Spiritual Practice .

Train Your Memory to Be a Blessing. Embrace These 2 Passages for Meditation.

How do you train your memory? What do we regularly remind ourselves of, find ourselves repeating or dwelling on?

Train Your MemoryTake responsibility to train your memory — what your thoughts frequently go back to. Of course we have to be, and remain, well aware of some seriously unpleasant realities.

Still, are the things our minds frequently go back to good for us, life-giving, enabling? Or are they maybe the opposite? A Spanish Jesuit and philosopher of the 1600’s wrote this: “Don’t hold to heart what should be ignored [or at least downplayed]. Train your memory and teach it manners.” – Baltasar Gracian (in 2500 Years of Wisdom: Sayings of the Great Masters.) If we keep good guidance regularly renewed in our minds, we will more likely be able to draw on practical good sense when push comes to shove. More basically, we will be shaped by those things.

See Also:
Spiritual Tune-up. YOUR “HABIT and Cherished Thought.” (Gen J L Chamberlain)

I find here very strong and direct encouragement to love and meditate on the beauty, the excellence, of the Divine as present to us.
I have a list of nine short passages (about 50 to 100 words) in my phone and on my laptop that I call “passages for meditation.” I visit them a few times a month, often early in the morning – remembering, re-reading, thinking about, analyzing, making notes about, applying – in fact, practicing “meditation”. They nourish me and get my thinking into pretty healthy places. (That’s a LOT better than listening to the very highly paid liars and haters that so many “conservative Christians” keep their TVs or phones tuned to regularly. We can choose instead to do things that are actually healthy. 😊 )
Here are two from my list of nine. (Here are three more.)

I. PSALM 85:1-3,5-7

How lovely is your dwelling place, Lord Almighty!
My soul yearns, even faints for the courts of the Lord;
my heart and my flesh cry out for the living God.
Even the sparrow has found a home, where she may have her young …
Blessed are those whose strength is in you,
whose hearts are set on pilgrimage.
As they pass through the Valley of Baka, they make it a place of springs;
the autumn rains also cover it with pools.

This was likely a song sung in the Temple area, about gathering to Jerusalem (making a pilgrimage) to the Temple (the “dwelling place of God”) – to the capital city, the central city for worship, the place of frequent gatherings for special worship occasions. There is delight among the pilgrims as they look forward to these places and activities.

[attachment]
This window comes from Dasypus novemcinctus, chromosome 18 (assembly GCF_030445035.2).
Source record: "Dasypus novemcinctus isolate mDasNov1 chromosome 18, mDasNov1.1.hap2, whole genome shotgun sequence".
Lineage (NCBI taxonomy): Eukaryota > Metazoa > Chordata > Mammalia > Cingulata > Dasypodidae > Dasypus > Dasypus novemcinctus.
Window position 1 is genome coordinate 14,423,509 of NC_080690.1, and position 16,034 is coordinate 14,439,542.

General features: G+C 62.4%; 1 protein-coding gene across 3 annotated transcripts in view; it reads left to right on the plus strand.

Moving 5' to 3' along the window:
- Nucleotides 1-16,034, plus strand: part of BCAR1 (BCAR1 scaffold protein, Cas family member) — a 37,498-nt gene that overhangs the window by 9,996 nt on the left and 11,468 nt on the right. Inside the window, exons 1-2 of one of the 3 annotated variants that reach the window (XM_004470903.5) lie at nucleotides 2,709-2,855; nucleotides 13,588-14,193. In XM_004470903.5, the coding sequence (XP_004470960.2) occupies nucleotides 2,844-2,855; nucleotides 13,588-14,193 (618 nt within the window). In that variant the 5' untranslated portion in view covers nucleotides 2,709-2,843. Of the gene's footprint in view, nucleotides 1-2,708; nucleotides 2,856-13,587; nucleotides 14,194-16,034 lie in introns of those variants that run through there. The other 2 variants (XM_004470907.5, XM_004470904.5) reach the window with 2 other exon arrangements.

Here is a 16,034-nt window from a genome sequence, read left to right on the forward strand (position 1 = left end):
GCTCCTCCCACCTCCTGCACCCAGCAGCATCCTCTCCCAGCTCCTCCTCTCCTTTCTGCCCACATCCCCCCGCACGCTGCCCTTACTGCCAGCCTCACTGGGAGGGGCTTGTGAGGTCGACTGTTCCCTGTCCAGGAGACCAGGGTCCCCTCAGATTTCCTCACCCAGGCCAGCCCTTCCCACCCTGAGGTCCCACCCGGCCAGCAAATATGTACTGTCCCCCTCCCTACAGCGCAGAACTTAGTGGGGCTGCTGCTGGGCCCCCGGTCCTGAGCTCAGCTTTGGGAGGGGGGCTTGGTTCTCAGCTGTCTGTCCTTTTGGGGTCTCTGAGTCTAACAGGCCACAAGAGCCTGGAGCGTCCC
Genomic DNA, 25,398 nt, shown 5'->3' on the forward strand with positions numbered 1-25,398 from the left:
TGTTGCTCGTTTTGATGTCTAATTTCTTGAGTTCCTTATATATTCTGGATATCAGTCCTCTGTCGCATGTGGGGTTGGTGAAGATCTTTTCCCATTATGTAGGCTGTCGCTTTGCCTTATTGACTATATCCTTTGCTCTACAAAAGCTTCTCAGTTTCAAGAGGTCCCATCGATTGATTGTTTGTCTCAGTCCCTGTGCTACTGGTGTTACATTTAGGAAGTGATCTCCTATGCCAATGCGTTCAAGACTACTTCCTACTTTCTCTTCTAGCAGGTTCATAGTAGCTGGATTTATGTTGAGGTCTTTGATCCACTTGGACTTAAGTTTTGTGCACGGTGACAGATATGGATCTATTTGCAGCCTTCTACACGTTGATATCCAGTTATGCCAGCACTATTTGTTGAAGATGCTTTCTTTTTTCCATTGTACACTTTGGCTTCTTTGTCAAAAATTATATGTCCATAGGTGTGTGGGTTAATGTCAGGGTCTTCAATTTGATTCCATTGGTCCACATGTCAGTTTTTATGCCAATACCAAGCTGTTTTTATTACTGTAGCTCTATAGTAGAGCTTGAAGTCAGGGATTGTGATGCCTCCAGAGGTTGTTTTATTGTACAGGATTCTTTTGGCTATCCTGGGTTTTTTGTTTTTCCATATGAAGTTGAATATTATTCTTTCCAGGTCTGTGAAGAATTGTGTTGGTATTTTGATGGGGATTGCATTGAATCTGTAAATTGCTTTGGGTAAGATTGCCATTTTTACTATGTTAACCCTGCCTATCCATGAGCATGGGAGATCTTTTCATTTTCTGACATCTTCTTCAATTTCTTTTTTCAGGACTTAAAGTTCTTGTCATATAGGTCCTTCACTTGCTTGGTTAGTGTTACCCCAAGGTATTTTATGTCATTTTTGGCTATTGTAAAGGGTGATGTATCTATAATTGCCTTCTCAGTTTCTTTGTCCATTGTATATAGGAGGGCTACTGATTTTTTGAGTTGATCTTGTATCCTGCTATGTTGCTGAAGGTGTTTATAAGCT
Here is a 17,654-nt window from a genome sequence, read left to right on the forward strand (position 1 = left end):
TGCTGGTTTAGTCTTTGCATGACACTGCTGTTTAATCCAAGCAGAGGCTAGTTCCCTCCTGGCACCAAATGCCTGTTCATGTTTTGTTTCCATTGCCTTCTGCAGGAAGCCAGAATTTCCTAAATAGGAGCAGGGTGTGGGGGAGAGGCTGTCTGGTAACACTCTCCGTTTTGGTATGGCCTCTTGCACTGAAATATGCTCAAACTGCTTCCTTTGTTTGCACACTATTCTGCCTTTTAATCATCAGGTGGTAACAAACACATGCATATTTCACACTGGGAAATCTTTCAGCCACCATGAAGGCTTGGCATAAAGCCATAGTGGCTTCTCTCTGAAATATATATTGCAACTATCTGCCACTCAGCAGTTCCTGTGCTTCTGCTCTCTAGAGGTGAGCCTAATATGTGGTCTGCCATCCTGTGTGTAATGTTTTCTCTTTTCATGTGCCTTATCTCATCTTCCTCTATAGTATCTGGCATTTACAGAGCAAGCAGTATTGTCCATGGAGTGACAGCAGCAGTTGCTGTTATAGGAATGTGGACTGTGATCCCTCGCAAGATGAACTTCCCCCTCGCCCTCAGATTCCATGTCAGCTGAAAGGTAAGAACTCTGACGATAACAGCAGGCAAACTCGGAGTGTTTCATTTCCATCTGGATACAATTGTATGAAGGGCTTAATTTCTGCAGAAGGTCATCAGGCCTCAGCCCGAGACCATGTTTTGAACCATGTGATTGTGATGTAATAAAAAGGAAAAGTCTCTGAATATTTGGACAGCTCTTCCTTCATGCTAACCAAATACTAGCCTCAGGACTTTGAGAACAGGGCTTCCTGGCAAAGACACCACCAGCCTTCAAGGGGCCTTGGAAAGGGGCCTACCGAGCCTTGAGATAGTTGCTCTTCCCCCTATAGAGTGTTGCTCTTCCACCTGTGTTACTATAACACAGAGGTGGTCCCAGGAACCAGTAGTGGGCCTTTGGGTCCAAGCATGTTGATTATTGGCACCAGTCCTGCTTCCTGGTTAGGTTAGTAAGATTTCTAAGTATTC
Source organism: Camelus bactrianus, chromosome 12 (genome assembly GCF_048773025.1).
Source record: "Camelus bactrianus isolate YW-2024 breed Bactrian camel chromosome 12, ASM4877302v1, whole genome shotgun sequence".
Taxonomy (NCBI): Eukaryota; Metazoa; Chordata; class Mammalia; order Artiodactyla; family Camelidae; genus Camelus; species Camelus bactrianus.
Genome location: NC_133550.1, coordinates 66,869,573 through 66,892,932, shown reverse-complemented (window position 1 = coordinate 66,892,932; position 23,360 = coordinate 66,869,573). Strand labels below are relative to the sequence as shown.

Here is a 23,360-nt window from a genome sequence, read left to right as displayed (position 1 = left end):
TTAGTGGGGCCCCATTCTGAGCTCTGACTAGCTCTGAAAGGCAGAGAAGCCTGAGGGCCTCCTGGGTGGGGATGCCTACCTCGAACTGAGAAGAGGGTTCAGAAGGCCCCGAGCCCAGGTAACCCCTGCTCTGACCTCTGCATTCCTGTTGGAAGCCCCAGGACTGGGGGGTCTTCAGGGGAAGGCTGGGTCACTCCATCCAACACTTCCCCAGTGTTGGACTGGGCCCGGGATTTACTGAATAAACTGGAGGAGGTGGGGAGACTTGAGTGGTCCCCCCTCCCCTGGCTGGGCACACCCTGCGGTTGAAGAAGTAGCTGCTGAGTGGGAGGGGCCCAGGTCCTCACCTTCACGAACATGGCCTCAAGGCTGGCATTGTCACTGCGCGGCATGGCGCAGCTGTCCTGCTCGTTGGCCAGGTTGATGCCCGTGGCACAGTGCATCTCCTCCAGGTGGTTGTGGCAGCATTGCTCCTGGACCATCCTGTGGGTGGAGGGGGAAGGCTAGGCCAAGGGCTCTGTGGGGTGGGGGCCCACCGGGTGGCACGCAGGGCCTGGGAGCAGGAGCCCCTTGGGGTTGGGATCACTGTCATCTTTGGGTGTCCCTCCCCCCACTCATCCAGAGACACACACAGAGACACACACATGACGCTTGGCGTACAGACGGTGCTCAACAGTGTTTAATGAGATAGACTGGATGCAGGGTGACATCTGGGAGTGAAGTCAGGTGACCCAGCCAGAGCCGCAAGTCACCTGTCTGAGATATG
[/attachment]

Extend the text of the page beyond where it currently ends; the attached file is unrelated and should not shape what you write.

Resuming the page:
a) The Physical Meanings:

So we likely should take “How lovely is your dwelling place, Lord Almighty” to reference the Temple, the sacrifices, music, readings, “sermons”, all that might have been part of the festival of worship. The writer (and singers) love it there and long to be there.

b) The Spiritual Meanings:

But the writer is quite willing to “spiritualize” – i.e. make mental and moral – these attitudes and events as the middle verses of the Psalm make clear. “As they pass through the Valley of Baka, they make it a place of springs.” Whatever the “valley of Baka” was, it apparently needed water, badly. Water can be world-changing in truly arid places, as some places in and around Judea were. The point: great blessing will come to needy places merely by the temporary presence of people whose deep values and motivations are good (“as they pass through”). It seems certain that did not physically happen. Whenever some Israelite or Judean went on a pilgrimage NOT every desolate valley or area they passed through became irrigated and prosperous. Probably none did.
I believe it is legitimate and wise for us to get the “spiritualized” meanings here. “Spiritual” does not mean unreal. These would be real results that come in a world where there is real spiritual (mental, moral) health. On a trip to Jerusalem they did not have time to dig wells or irrigation ditches. And the necessary technologies and capital were not available. Nevertheless the great blessing is expected: “they make it into a place of springs”! The author foresaw really good things happening.